On Saturday, May 4th I attended the ‘The Work of Algorithms’ panel where Nick Seaver talked about Knowing Algorithms. In his talk Seaver discusses the issue of dealing with proprietary algorithms within research and how a focus on this proprietary or ‘black box’ aspect has skewed our criticisms of algorithms. Strands of research dealing with proprietary algorithms, such as Google’s PageRank or Facebook’s EdgeRank, focus on user experimentation and engaging systematically with the system in order to derive findings. Seaver argues how this is problematic since algorithms do not only adapt over time, where in the beginning algorithms behave differently then when they have adjusted to the user,1 but also how algorithms are unstable in themselves as may be seen in the case of A/B testing: Over the past decade, the power of A/B testing has become an open secret of high-stakes web development. It’s now the standard (but seldom advertised) means through which Silicon Valley improves its online products. Using A/B, new ideas can be essentially focus-group tested in real time: Without being told, a fraction of users are diverted to a slightly different version of a given web page and their behavior compared against the mass of users on the standard site. […]

Continue Reading

Notes from #MIT8: ‘Labor and Technologies of Surveillance’ – The Aesthetics of Objectivity and Computational Objectivity

On Saturday, May 4th I attended the ‘Labor and Technologies of Surveillance’ panel where Kelly Gates talked about ‘Professionalizing Police Media Work: Surveillance Video & the Forensic Sensibility.’ Gates, who has gone through an extensive training program in the field of video forensics as part of her research, discussed how raw video is not evidence despite video’s aesthetics of objectivity. The imagery of video and audiovisual material are perceived as evidence but instead they are pointing to an indexality which is produced through the media production and in the process of post-production. Gates argues that “the status of video evidence as an index of real events—a sign or representation that offers a direct, empirical connection to material reality—is the result of an intentional process of production” (2013).1 Temporal indexicality, where a timestamp in the video seems to point the moment in which it happened, is perceived as “objectivity” but Gates gives two reasons why a timestamp on a video cannot be considered objective evidence in court: First, the recorded surveillance video material may come from old VCRs and the time settings of the device may not be accurate.2 Second, you can use a time-code plugin to insert the timestamp afterwards. Gates introduces the notion of “computational objectivity” […]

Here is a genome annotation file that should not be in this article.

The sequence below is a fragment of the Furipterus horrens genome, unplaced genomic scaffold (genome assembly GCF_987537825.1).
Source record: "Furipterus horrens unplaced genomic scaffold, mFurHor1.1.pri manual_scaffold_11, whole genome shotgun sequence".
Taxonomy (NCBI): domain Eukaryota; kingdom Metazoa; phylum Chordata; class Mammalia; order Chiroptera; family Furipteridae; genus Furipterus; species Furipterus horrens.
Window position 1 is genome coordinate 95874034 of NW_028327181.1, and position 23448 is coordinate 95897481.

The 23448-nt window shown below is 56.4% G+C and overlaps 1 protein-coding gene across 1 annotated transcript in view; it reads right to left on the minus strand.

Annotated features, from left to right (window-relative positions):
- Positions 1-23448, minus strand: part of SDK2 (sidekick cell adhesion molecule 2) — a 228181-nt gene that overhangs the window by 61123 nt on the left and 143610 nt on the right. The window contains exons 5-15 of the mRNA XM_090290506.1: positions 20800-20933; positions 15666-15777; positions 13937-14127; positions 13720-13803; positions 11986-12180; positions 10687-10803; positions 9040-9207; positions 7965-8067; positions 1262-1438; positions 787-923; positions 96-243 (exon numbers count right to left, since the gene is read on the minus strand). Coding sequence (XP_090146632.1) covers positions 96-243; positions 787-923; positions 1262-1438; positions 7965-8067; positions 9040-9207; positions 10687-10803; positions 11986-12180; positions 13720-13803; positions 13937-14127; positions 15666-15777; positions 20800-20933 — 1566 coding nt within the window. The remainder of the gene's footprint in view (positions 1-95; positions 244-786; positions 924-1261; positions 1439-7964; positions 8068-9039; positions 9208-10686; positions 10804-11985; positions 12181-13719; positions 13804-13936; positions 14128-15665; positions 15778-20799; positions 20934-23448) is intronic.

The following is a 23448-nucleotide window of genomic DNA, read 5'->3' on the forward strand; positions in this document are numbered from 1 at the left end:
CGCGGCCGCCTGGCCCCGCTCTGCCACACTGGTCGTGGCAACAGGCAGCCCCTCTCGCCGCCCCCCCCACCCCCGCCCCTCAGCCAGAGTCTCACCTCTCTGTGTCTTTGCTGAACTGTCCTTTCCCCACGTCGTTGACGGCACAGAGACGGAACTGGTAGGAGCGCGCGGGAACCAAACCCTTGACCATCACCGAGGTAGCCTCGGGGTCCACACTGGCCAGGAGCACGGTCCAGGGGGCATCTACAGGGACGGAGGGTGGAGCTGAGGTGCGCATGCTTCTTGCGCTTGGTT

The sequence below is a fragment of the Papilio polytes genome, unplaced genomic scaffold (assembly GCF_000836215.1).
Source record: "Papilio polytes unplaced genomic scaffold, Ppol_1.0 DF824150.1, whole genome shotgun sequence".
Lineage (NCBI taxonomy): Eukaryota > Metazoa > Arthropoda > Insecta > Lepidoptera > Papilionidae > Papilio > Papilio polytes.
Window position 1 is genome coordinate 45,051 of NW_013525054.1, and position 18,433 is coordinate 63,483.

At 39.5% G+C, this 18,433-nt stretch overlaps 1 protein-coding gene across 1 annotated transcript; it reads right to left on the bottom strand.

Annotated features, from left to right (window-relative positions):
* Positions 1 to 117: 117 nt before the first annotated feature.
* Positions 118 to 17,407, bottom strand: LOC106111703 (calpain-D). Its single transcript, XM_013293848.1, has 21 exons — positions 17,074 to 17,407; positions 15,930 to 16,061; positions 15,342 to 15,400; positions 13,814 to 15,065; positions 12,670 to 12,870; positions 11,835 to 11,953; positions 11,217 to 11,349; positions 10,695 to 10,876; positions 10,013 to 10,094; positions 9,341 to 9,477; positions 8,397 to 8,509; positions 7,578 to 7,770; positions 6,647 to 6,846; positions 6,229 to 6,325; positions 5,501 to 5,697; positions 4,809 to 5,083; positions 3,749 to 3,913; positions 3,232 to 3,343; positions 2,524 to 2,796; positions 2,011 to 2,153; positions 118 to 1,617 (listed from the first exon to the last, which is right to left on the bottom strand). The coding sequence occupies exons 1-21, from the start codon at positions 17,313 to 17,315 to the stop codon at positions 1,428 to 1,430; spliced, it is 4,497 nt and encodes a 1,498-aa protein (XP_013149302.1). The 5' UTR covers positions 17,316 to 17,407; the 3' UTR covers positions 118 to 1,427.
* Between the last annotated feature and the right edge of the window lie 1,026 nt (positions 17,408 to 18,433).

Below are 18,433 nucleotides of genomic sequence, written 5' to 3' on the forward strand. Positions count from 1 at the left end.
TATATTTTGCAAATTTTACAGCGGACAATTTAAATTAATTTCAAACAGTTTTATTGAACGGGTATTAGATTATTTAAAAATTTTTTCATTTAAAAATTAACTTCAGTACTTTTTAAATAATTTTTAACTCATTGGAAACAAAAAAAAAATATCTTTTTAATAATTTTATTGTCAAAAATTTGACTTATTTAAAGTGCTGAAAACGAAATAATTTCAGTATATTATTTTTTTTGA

Continue Reading

Notes from #MIT8: ‘Art that Remembers and Forgets’ – Artistic Interventions

On Saturday, May 4th I attended the ‘Art that Remembers and Forgets’ panel where Raivo Kelomees talked about Privacy Experiments in Public and Artistic Space. Kelomees discussed two projects by Estonian artist Timo Toots: “Hall of Fame” (2009) and “Memopol” (2011). Both projects are a critique on how much information is publicly available from the Estonian chip-enabled identity card and publicly accessible databases such as governmental databases and search engines.   “Hall of Fame” (2009) The Hall of Fame is an installation that calculates a user’s artistic potential based on their publicly available identity information. People can participate by inserting their ID-card which is used as a starting point to gather information about the visitor from governmental databases and Google results: The installation turns the visitor into a calculated subject where the algorithm for determining the artistic potential is as follows: ARTIST = LUCK + FAME + DEATH LUCK is calculated from data the visitor has no disposal of. FAME is calculated from Google hits. DEATH is calculated from the person’s average life expectancy. A dead artist is the best artist.  Artist Timo Toots wants to bring to attention the data that can be read from the Estonian ID-card and how it can be used to gather even more publicly […]

Continue Reading
Pages: Prev 1 2 3 4 5 6 7 8 9 10 ... 73 74 75 Next